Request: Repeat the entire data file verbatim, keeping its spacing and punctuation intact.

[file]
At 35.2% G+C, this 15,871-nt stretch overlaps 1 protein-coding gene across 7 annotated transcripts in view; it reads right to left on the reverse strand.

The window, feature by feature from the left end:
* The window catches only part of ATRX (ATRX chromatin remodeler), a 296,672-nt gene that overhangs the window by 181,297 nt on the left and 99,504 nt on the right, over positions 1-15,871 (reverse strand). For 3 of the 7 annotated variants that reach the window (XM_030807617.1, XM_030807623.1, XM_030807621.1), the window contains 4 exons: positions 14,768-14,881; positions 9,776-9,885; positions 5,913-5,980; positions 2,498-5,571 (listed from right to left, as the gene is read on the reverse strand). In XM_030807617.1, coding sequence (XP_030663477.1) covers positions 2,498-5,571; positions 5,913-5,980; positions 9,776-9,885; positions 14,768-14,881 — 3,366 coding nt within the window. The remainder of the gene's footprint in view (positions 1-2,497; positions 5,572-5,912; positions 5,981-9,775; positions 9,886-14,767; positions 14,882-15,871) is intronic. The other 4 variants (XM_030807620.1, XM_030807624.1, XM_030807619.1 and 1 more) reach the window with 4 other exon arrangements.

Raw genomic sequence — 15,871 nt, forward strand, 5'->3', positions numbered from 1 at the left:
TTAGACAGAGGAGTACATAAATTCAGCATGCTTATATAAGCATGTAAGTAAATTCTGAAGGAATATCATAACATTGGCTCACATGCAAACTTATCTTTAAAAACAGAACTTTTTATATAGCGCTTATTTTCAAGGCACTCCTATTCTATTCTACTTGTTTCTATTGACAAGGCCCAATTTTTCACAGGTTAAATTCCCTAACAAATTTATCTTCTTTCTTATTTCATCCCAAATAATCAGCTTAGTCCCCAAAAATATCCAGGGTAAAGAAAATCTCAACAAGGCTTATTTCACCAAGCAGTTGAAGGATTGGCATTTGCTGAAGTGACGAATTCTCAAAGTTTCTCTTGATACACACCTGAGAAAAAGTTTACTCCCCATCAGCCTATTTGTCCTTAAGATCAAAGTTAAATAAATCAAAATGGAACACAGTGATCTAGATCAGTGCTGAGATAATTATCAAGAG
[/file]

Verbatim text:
At 35.2% G+C, this 15,871-nt stretch overlaps 1 protein-coding gene across 7 annotated transcripts in view; it reads right to left on the reverse strand.

The window, feature by feature from the left end:
* The window catches only part of ATRX (ATRX chromatin remodeler), a 296,672-nt gene that overhangs the window by 181,297 nt on the left and 99,504 nt on the right, over positions 1-15,871 (reverse strand). For 3 of the 7 annotated variants that reach the window (XM_030807617.1, XM_030807623.1, XM_030807621.1), the window contains 4 exons: positions 14,768-14,881; positions 9,776-9,885; positions 5,913-5,980; positions 2,498-5,571 (listed from right to left, as the gene is read on the reverse strand). In XM_030807617.1, coding sequence (XP_030663477.1) covers positions 2,498-5,571; positions 5,913-5,980; positions 9,776-9,885; positions 14,768-14,881 — 3,366 coding nt within the window. The remainder of the gene's footprint in view (positions 1-2,497; positions 5,572-5,912; positions 5,981-9,775; positions 9,886-14,767; positions 14,882-15,871) is intronic. The other 4 variants (XM_030807620.1, XM_030807624.1, XM_030807619.1 and 1 more) reach the window with 4 other exon arrangements.

Raw genomic sequence — 15,871 nt, forward strand, 5'->3', positions numbered from 1 at the left:
TTAGACAGAGGAGTACATAAATTCAGCATGCTTATATAAGCATGTAAGTAAATTCTGAAGGAATATCATAACATTGGCTCACATGCAAACTTATCTTTAAAAACAGAACTTTTTATATAGCGCTTATTTTCAAGGCACTCCTATTCTATTCTACTTGTTTCTATTGACAAGGCCCAATTTTTCACAGGTTAAATTCCCTAACAAATTTATCTTCTTTCTTATTTCATCCCAAATAATCAGCTTAGTCCCCAAAAATATCCAGGGTAAAGAAAATCTCAACAAGGCTTATTTCACCAAGCAGTTGAAGGATTGGCATTTGCTGAAGTGACGAATTCTCAAAGTTTCTCTTGATACACACCTGAGAAAAAGTTTACTCCCCATCAGCCTATTTGTCCTTAAGATCAAAGTTAAATAAATCAAAATGGAACACAGTGATCTAGATCAGTGCTGAGATAATTATCAAGAG